The quarter finals for the 2014 World Cup shall be held this Friday and Saturday. 24 of the 32 participating teams are already eliminated, leaving four teams from Europe, three from South America and one from North & Central America to fight it out for places in the semi finals.
Of the eight remaining teams, Colombia, under their Argentine coach Jose Pekerman, have been the most impressive so far. They won their three group matches with ease and followed it with a fluent win over Uruguay. Their star performer has been the attacking midfielder James Rodriguez (# 10). He alone has scored 5 of their 11 goals in 4 matches (including one against Japan when he came on as a substitute). His first goal against Uruguay has arguably been the goal of the tournament so far.
But Colombia have shown that they are far from a one-man team; their defence, led by their 38 year-old captain Mario Yepes (# 3), has looked rock solid for the major part, backed by their excellent goalkeeper David Ospina (# 1). The fact that they have conceded just 2 goals in 4 games underlines their defensive strength. The midfield is hard-working as well as creative, with Juan Cuadrado (# 11) being outstanding. The strikers Teofilo Gutierrez (# 9) and Jackson Martinez (# 21) have been adequate; their jobs being made easier by Rodriguez. All in all, Colombia have arguably been the most impressive team on display. And they have done all this without their iconic striker Radomel Falcao, who is injured.
Colombia play Brazil in Friday’s second quarter final. Brazil, some believe, have been lucky to survive the Chile test in the previous round; for that they have to thank their goalkeeper Julio Cesar (# 12), and their good fortune to some extent. They have won just 2 of their 4 matches within regulation time and have looked almost pedestrian by their own exalted standards. They have scored 8 goals, and have conceded 3.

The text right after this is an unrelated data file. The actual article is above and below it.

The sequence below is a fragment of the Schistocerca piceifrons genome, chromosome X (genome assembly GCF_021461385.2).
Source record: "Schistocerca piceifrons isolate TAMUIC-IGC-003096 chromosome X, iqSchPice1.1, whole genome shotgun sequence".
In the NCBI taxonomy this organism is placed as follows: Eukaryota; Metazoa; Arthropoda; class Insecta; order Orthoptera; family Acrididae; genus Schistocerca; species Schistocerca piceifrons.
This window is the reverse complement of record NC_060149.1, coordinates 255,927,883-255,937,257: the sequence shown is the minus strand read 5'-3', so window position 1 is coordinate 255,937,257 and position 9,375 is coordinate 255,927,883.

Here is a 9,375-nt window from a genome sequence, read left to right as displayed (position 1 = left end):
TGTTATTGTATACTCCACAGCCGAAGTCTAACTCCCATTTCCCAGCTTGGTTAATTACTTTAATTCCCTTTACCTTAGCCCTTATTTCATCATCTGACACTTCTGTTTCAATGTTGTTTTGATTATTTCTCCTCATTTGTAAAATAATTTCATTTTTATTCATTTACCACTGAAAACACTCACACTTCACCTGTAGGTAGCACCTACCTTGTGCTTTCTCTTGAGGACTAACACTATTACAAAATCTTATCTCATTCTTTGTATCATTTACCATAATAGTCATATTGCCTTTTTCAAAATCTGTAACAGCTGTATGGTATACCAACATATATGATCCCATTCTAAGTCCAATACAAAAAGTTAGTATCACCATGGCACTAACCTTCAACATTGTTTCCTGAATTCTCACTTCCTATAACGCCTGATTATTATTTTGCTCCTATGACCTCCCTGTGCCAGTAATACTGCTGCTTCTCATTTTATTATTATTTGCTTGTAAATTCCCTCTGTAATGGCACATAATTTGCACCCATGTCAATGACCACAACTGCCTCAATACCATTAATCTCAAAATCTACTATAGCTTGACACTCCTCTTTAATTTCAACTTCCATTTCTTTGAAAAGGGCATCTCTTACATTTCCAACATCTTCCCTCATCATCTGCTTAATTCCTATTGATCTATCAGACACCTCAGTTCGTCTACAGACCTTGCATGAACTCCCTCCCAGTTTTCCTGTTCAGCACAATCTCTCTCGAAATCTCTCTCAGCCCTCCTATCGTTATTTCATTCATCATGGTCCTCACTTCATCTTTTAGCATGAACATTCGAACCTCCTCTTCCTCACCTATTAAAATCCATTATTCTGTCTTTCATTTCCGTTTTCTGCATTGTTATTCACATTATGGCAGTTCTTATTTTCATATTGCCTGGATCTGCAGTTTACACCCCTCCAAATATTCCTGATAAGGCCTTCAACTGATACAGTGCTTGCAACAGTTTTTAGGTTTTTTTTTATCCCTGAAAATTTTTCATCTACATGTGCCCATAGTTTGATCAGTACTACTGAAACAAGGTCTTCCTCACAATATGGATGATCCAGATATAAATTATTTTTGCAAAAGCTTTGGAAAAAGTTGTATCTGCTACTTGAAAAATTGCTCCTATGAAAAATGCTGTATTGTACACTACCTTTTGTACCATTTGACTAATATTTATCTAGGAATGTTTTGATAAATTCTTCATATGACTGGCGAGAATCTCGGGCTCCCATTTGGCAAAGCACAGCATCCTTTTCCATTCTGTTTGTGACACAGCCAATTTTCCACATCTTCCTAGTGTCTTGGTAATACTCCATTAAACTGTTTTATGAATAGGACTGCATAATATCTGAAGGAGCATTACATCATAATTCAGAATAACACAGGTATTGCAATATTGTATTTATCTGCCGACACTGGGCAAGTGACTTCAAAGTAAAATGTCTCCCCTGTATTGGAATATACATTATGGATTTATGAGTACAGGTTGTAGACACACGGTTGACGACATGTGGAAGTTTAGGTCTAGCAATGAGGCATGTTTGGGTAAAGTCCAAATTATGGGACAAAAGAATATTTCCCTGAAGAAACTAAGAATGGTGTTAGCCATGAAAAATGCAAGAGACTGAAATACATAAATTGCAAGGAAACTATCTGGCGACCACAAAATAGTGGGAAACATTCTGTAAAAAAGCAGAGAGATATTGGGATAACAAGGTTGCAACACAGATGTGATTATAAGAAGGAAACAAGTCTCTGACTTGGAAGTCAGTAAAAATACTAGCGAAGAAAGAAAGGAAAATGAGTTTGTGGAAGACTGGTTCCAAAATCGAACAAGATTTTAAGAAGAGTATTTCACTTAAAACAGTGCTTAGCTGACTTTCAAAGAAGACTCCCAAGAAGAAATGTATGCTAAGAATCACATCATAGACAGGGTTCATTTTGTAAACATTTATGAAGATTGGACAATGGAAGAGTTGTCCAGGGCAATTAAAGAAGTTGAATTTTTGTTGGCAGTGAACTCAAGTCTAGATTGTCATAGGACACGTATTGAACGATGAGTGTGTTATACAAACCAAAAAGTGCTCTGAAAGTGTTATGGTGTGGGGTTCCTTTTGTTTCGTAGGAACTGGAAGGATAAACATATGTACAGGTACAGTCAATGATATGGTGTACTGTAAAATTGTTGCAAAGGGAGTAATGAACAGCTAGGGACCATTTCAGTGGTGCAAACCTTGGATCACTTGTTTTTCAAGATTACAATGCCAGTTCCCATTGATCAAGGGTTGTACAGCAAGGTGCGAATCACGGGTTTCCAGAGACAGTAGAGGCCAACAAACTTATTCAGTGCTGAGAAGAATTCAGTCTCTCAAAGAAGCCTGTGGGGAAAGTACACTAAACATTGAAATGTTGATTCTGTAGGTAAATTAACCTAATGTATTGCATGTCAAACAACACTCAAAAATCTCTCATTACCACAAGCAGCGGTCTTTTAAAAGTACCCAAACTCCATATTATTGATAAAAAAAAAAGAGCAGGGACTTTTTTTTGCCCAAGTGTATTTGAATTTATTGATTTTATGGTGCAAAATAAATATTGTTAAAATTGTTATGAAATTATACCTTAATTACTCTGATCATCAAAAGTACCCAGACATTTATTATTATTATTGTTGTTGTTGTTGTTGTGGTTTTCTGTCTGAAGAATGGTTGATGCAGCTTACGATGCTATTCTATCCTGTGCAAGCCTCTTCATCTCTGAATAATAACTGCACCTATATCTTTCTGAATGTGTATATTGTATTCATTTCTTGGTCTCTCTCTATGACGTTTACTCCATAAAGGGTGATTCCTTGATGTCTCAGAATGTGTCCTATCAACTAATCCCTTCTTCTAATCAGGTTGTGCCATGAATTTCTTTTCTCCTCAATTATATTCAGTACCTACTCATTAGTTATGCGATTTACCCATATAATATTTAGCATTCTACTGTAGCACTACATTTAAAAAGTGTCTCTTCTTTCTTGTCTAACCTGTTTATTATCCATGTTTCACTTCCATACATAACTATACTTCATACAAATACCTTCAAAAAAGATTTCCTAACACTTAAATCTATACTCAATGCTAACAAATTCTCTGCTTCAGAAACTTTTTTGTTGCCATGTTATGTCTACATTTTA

Brazil’s star striker Neymar (# 10) has looked very good at times, having scored 4 of his teams goals; but he clearly lacks support. Players like Hulk (# 7), Oscar (# 11), Fernandinho (# 5) and Paulinho (# 8) will have to raise their respective games to help Neymar break down the Columbian defence. Meanwhile their defence, led by captain Thiago Silva (# 3) and David Luiz (# 4) will have to be at their very best to stop Rodriguez and company.
However, it would be foolish to write Brazil off – they haven’t lost a competitive match at home for years and years. In Felipe Scolari they have a master tactician, and the players will be keen to prove the critics wrong. They will miss Luis Gustavo (# 17) for the quarter final – being suspended after being booked twice.
Friday’s first quarter final shall be between France and Germany. The French, under their 1998 World Cup winning captain Didier Deschamps, have won 3 of their 4 matches, scoring 10 goals and conceding just 2. They have looked brilliant at times, with striker Karim Benzema (# 10) and midfielders Yohan Cabaye (# 6) and youngster Paul Pogba (# 19) catching the eye consistently. Their defence has been more than adequate, where another youngster Raphael Varane (# 4) has been a revelation.
The Germans, as usual, bring their efficient, no-nonsense team game to the table. Attacking midfielder Thomas Muller (# 13) seems to love the World Cup, he’s already scored 9 goals in 10 Cup matches. With 36 year old Miroslav Klose (# 11) being used sparingly, Germany lack a genuine striker, but Muller, along with Bastain Schweinsteiger (# 7), Mesut Ozil (# 8), Mario Gotze (# 19) and Andre Schurrle (# 9) have carried the team forward. This should be a very interesting match.
Argentina, like Colombia, have won their 4 matches thus far, though they have been far less fluent. Their captain Lionel Messi (# 10) has proved his class time and time again to carry his team, having scored 4 of Argentina’s 7 goals himself, and assisting in the others. But Argentina struggled to beat their opponents in each of their 4 matches, winning each game by a single goal margin.